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Very LeFreak by Rachel Cohn

Rachel Cohn's new YA novel Very LeFreak follows the title character through her tumultuous freshman year at Columbia University. Very (short for Veronica) loves life. She flings herself head-first into everything, including romantic flings. However, don't let her enthusiastic organizations of parties and flash mobs fool you: she's far more than a party girl, and there's an intelligent brain in that head of wild red hair.

Very was raised by her single mother, a carefree woman who moved her daughter all over the world for much of her young life. Her mother's sudden (but not completely unexpected) death landed Very with her great-aunt Esther, who has a fondness for knitting odd sweaters and a disdain for swearing. After being homeschooled (or worldschooled) by her mom for much of her life, Very did very well in high school and scored a scholarship to Columbia, but during her first year at college, her addiction to all things technological - she is rarely without her laptop, her iPod, and her iPhone - has gotten in the way of real-life relationships and harmed her academic record.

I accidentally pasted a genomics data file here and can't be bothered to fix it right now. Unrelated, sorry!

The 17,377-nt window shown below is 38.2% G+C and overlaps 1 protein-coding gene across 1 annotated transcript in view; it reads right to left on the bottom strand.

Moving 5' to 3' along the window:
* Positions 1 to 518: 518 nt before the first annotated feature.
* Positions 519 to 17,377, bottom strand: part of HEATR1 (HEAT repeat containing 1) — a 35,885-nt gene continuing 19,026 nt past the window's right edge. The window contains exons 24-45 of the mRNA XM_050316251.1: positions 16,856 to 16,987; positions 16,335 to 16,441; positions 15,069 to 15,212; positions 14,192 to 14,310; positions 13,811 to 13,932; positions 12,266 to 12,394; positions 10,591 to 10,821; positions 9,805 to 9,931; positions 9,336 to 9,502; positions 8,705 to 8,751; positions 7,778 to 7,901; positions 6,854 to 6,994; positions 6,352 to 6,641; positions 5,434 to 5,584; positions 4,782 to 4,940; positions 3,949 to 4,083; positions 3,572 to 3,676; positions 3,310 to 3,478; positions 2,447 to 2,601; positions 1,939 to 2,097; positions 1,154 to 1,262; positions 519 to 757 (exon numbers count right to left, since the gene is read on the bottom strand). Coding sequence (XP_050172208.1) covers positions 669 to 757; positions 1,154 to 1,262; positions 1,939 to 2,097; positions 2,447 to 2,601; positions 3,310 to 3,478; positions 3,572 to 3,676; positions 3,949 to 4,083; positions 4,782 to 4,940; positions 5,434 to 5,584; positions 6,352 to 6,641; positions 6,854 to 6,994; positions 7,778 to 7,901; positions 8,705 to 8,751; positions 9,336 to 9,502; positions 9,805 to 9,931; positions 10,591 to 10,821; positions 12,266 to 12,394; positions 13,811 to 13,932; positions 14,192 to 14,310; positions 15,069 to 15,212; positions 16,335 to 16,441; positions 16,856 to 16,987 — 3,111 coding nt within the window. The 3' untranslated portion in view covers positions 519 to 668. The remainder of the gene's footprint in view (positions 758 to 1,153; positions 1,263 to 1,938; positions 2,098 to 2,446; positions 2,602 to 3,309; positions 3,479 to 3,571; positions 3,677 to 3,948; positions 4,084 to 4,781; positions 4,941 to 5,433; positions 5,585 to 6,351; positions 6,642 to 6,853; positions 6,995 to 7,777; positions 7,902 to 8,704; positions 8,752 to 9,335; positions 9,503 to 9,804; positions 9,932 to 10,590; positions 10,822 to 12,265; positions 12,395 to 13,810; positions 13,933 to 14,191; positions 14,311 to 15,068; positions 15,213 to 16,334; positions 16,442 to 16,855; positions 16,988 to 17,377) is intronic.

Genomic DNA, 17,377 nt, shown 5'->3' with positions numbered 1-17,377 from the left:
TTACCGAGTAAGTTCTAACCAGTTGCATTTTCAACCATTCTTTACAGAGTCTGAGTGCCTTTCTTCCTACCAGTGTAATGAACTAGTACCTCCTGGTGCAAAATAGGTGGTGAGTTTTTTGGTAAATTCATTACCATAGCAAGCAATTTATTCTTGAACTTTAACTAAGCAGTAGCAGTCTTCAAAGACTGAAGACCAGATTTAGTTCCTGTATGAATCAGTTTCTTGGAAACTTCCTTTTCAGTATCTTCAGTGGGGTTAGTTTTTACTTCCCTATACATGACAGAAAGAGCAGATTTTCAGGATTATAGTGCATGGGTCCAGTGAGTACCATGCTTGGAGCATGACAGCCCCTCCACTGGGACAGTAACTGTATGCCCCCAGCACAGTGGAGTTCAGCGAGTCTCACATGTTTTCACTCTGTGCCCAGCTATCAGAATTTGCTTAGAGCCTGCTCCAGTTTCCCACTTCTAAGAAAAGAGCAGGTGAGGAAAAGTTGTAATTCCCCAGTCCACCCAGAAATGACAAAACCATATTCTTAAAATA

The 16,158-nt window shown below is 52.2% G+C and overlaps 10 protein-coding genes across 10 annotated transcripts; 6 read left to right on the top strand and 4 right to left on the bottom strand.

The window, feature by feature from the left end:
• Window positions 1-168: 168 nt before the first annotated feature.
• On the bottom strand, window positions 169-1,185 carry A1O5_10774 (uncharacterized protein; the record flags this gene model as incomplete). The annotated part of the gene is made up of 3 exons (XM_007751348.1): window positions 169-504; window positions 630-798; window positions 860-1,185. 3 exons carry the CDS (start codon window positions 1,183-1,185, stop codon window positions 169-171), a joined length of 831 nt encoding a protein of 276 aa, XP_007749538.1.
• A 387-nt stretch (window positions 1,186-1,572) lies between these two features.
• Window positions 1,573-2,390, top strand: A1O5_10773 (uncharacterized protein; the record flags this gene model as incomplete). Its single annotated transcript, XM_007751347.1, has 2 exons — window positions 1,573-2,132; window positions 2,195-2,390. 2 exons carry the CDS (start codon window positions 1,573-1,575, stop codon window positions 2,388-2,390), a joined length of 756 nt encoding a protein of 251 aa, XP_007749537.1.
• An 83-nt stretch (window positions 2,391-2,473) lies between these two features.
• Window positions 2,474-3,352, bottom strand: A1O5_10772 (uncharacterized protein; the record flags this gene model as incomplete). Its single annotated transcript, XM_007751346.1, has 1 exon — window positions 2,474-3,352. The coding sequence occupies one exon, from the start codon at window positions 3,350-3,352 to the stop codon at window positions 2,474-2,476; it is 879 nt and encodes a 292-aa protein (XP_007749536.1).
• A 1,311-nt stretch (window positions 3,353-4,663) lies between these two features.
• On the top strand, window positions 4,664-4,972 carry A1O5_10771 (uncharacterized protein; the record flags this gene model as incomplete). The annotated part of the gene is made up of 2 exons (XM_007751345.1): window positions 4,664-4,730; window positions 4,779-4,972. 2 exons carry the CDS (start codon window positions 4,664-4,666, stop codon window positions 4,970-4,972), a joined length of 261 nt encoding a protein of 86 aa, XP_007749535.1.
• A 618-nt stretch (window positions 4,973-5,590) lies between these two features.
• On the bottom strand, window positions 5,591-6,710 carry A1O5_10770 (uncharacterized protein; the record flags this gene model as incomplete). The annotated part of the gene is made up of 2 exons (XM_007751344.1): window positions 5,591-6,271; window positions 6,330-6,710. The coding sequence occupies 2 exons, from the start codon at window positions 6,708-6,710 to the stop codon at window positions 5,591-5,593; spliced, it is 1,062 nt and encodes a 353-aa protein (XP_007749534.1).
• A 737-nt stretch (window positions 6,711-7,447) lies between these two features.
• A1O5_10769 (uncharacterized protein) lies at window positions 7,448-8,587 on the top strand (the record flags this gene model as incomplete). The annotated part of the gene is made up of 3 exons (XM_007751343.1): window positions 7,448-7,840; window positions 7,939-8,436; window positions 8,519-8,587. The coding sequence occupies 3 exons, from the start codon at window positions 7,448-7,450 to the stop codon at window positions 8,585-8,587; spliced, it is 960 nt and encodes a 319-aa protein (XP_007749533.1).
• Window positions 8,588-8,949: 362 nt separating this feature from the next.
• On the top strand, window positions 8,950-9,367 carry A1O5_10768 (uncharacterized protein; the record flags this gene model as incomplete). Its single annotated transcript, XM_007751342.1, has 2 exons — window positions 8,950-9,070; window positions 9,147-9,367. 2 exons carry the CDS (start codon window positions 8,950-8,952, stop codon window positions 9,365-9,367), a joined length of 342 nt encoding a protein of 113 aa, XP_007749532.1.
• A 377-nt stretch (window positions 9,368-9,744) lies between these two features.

The first half of the novel brings readers into Very's life just as things are coming to a boil, now that Very has allowed her grades and other obligations to fall far down her list of priorities. Her friends and academic advisors stage an intervention that sends her off to ESCAPE (Emergency Services for Computer-Addicted Persons Everywhere), a 28-day-program in Vermont where the second half of the story takes place. Not only does this book remind us of society's ever-increasing dependence upon technology for communications and connections, but it turns out to be a surprisingly real coming-of-age story as well.

Few YA books currently tackle the transition between high school and college; Very LeFreak does, and does it well. Populated by a cast of contrastive and often eccentric characters and led by the very memorable Very herself, Rachel Cohn's newest novel is one to recommend to older teens and twentysomethings, who will find both humor and reflection in its pages.

Favorite Links

How had civilization existed before the camera phone? How did one even pass time before instant electronic gratification became imprinted into human evolution? - Page 45

You could take the song out of her ears by taking away her headset, but the song remained the same: always in her heart. - Page 190

. . . [T]his disaster that had landed in her lap like a tiger and not like a kitten. - Page 260

The very last line, which I won't reveal here.

Related Posts
Author Spotlight: Rachel Cohn
Interview: Rachel Cohn and David Levithan (2007)
Interview: Rachel Cohn and David Levithan (2006)
Booklist: Tough Issues for Teens
Booklist: Set in School + Transition Times
Tags: books, reviews
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